The symbolism is in the attitude - a willingness to make sacrifices in our lives in order to stay on the Straight Path. Each of us makes small sacrifices, giving up things that are fun or important to us. A true Muslim, one who submits his or herself completely to the Lord, is willing to follow Allah’s commands completely and obediently. It is this strength of heart, purity in faith, and willing obedience that our Lord desires from us.
What else do Muslims do to celebrate Eid?
On the first morning of Eid al-Adha, Muslims around the world attend morning prayers at their mosques. Prayers are followed by visits with family and friends, and the exchange of greetings and gifts. At some point, members of the family will visit a local farm or otherwise will make arrangements for the slaughter of an animal. The meat is distributed during the days of the holiday or shortly thereafter.
FASTING ON THE DAY OF ‘ARAFAH'
Abu Hafsah, May Allah be pleased with him, reported that the Prophet, upon whom be peace, said:”Fasting on the Day of ‘Arafah absolves the sins for two years: the previous year and the coming year, and fasting on ‘Ashura, (the tenth day of Muharram) atones for the sins of previous years.”Reported by all except Al-Bukhari and At-Tirmidhi. In another saying the Prophet’s wife Hafsah, may Allah be pleased with her, said:
“Four things the Messenger of Allah never neglected: Observing fast on the day of ‘Ashura, ‘Arafat, three days every month, and offering fajr Sunnah prayers early in the morning. “Muslim. These statements are proof that fasting on the ninth of Dhul-Hijjah, the day before ‘Eid ul-Adha was a lifelong practice of the Prophet, peace be upon him, as his wife reported. There are some reports that fasting is prohibited on the Day of ‘Arafah. However, it must be understood that this refers to a person performing the Hajj. If a person is on the Hajj, there is no fast for him or her on the day of ‘Arafah. That is undoubtedly a blessing for him because of the hardships of the pilgrimage. In a saying reported by Umm Al-Fadl, may Allah be pleased with her, she said:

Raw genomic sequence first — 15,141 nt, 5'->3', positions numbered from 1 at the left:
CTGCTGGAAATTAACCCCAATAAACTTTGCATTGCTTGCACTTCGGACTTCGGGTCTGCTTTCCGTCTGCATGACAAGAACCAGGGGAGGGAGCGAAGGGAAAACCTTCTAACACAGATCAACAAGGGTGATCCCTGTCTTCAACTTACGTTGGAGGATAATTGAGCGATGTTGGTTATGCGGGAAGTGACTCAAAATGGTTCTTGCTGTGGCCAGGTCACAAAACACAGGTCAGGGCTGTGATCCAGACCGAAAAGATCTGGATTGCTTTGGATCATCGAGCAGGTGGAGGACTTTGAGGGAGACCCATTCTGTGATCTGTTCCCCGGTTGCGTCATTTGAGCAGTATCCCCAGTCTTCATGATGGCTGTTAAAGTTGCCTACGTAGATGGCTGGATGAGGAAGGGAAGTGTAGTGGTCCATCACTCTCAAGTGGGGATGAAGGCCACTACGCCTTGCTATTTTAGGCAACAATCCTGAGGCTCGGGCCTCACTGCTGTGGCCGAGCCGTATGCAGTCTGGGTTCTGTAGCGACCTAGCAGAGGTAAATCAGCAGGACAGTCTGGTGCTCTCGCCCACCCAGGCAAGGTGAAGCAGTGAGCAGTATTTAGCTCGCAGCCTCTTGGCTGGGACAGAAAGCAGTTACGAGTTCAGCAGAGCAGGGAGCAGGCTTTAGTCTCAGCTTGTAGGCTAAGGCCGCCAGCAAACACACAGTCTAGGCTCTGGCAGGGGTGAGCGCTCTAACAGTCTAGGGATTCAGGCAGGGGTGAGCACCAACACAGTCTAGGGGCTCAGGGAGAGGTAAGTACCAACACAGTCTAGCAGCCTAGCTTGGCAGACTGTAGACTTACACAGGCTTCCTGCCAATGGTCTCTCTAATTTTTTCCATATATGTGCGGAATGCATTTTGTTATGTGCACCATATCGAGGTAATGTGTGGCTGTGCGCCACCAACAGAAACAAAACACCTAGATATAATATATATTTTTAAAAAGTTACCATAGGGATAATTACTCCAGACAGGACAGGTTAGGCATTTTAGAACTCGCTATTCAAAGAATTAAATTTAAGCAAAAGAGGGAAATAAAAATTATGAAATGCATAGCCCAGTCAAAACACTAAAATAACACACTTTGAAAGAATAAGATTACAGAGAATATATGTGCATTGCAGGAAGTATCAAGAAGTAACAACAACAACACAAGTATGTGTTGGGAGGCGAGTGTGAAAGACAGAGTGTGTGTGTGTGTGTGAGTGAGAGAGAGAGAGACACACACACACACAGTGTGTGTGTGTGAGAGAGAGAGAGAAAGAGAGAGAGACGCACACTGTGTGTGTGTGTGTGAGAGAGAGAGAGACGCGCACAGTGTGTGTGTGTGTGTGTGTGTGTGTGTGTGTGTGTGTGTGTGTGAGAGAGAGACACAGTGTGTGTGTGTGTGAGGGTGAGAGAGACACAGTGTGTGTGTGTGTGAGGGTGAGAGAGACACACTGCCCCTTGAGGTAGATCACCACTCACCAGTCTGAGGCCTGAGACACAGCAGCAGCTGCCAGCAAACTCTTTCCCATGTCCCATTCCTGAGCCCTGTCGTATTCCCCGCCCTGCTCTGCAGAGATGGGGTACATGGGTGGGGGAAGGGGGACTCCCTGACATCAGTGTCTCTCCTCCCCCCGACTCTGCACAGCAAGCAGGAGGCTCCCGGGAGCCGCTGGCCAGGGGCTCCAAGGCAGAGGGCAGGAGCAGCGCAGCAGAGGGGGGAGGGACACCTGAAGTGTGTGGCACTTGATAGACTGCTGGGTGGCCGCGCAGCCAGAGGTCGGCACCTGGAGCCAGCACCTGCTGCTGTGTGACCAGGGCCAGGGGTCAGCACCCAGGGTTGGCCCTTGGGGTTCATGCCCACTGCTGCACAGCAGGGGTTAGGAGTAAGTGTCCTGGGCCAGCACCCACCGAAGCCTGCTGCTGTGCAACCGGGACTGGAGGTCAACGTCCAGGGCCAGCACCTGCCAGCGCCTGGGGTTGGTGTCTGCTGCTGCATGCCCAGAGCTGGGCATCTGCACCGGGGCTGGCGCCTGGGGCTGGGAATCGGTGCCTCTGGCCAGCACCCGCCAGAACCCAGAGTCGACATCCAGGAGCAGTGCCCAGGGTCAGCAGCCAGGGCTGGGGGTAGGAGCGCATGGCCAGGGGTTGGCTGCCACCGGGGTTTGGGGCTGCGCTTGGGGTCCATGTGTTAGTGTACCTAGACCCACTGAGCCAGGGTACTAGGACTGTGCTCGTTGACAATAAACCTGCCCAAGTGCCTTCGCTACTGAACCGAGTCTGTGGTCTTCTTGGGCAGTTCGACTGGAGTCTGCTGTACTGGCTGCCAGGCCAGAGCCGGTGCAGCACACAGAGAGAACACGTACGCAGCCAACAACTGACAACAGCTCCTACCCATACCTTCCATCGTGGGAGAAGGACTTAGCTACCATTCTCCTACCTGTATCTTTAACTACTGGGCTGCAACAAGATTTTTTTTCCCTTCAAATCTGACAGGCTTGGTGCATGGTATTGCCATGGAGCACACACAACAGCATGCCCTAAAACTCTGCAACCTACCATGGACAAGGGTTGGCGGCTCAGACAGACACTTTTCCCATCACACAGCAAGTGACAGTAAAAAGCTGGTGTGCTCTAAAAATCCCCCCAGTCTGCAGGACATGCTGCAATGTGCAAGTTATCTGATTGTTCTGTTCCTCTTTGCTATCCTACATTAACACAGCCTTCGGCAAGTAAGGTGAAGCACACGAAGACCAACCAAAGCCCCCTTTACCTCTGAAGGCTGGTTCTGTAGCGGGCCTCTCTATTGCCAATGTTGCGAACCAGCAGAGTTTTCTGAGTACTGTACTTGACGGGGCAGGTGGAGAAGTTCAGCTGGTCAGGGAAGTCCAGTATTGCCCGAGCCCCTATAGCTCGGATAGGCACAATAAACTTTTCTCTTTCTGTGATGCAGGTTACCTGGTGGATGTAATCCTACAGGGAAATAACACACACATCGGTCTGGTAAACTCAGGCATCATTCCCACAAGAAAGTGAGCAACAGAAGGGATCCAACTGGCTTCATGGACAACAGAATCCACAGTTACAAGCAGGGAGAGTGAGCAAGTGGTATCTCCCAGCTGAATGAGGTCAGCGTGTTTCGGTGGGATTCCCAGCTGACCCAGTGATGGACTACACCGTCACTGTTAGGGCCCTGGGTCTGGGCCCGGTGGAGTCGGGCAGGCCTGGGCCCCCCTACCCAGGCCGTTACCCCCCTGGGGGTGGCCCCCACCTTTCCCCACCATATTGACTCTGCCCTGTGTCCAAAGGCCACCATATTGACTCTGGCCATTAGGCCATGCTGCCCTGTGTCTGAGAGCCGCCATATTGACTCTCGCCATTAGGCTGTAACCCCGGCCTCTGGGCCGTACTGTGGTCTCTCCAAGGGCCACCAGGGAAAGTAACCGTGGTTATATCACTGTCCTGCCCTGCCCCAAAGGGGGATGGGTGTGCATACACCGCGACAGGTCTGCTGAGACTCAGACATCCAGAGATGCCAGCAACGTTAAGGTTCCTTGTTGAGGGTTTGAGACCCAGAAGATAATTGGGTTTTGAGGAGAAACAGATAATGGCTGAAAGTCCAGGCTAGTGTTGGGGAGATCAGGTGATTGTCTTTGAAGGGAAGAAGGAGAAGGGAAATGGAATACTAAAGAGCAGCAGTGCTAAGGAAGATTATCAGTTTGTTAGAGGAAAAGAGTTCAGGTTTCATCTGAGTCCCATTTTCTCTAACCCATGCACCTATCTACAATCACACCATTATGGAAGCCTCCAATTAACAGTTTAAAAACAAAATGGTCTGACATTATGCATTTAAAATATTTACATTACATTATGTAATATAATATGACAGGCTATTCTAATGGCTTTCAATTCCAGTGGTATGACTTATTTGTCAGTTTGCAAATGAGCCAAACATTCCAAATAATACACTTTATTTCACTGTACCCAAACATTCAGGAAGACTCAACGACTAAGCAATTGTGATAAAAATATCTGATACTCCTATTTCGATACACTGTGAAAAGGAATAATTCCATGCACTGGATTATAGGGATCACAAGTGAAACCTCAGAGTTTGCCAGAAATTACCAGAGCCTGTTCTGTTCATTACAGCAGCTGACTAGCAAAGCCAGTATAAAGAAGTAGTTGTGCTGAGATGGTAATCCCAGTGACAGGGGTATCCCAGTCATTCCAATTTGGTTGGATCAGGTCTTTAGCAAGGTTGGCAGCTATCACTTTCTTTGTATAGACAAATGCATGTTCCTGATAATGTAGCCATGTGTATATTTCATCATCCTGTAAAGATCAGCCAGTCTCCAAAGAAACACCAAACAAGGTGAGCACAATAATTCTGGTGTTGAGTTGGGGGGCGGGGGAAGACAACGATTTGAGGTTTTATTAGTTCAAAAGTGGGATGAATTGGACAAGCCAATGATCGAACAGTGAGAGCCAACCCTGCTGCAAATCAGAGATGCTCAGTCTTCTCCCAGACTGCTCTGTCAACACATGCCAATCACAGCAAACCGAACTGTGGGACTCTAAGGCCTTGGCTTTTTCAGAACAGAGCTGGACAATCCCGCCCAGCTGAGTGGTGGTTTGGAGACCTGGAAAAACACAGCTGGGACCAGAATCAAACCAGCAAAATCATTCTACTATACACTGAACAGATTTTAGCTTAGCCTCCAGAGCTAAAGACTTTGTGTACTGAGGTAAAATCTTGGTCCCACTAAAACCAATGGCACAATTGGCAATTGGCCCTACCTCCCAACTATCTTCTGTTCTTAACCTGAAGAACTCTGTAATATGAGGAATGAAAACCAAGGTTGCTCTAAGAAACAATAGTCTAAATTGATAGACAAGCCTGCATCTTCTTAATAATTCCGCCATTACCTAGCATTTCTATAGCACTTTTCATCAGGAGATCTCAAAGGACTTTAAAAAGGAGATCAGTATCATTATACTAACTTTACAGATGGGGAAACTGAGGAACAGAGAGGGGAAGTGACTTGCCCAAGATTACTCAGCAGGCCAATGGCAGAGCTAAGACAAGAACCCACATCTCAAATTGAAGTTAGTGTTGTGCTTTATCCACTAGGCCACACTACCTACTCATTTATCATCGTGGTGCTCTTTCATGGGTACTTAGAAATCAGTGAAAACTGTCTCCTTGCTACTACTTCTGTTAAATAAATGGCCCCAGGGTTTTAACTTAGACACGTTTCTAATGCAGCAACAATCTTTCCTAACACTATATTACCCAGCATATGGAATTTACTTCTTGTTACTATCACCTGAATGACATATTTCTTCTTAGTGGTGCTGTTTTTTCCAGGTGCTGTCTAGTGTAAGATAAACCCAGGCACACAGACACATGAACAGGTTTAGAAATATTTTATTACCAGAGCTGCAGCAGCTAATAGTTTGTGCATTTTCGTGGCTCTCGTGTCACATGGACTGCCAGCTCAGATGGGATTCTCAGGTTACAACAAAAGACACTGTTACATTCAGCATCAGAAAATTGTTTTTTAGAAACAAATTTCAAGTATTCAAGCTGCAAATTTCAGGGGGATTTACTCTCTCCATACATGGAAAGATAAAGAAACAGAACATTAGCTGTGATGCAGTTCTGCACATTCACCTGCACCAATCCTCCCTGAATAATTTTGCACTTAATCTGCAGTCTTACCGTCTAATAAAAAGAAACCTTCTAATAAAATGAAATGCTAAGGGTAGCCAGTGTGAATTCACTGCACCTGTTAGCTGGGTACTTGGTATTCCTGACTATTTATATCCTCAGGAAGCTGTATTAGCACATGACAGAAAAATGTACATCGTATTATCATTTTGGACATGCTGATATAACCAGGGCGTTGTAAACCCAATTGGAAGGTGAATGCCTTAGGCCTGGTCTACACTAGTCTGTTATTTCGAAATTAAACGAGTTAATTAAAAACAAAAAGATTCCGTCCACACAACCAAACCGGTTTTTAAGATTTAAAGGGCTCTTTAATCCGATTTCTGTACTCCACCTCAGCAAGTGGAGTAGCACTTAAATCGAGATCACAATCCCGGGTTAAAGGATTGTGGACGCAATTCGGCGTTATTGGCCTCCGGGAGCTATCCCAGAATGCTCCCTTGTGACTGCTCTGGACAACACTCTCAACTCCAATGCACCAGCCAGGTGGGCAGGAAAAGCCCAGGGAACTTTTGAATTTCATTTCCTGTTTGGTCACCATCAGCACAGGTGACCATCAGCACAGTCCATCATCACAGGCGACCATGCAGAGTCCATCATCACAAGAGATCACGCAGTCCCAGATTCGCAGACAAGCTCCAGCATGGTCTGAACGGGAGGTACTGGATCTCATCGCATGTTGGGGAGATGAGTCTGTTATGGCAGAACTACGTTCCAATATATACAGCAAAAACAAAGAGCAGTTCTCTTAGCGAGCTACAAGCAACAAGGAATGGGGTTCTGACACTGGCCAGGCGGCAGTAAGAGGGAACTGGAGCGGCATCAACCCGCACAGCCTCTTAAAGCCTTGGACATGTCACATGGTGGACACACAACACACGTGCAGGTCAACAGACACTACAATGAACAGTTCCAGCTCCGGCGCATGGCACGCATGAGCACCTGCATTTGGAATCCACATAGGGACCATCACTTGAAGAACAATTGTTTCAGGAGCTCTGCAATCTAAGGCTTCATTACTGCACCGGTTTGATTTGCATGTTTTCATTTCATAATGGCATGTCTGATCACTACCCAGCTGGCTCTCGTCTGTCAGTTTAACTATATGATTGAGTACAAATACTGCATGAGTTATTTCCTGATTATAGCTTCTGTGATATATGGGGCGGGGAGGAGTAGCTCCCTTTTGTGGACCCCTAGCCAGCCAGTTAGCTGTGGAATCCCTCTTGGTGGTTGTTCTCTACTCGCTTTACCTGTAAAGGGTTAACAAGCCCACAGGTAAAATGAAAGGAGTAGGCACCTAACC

“The companions doubted whether the Prophet was fasting on ‘Arafah or not. She decided to prove to them that he was not, so she said, ‘I sent to him milk, which he drank while he was delivering the khutbah (sermon) on ‘Arafah.’ “Recorded by Al-Bukhari
Prohibiting the pilgrims from fasting on these days is a great mercy for them, for fasting will exert undue hardship on the person performing the Hajj, while they are primarily concerned with their pilgrimage. Above all, the pilgrim would not be fasting anyway because he is travelling.
What is the significance of the first 10 days of Dhul-Hijjah?
Dhul-Hijjah (the Month of Hajj) is the 12th month of the Islamic lunar year. It is during this month that the annual pilgrimage to Makkah, known as Hajj, takes place. The actual pilgrimage rites take place on the 8th to 12th days of the month.According to the Prophet Muhammad, peace be upon him, the first ten days of this month are a special time for devotion. During these days, preparations are underway for those who are undertaking the pilgrimage, and most of the actual pilgrimage rites occur. In particular, the 9th day of the month marks the Day of Arafat, and the 10th day of the month marks the Eid al-Adha (Festival of Sacrifice). Even for those who are not traveling for the pilgrimage, this is a special time to remember Allah and spend extra time in devotion and good deeds.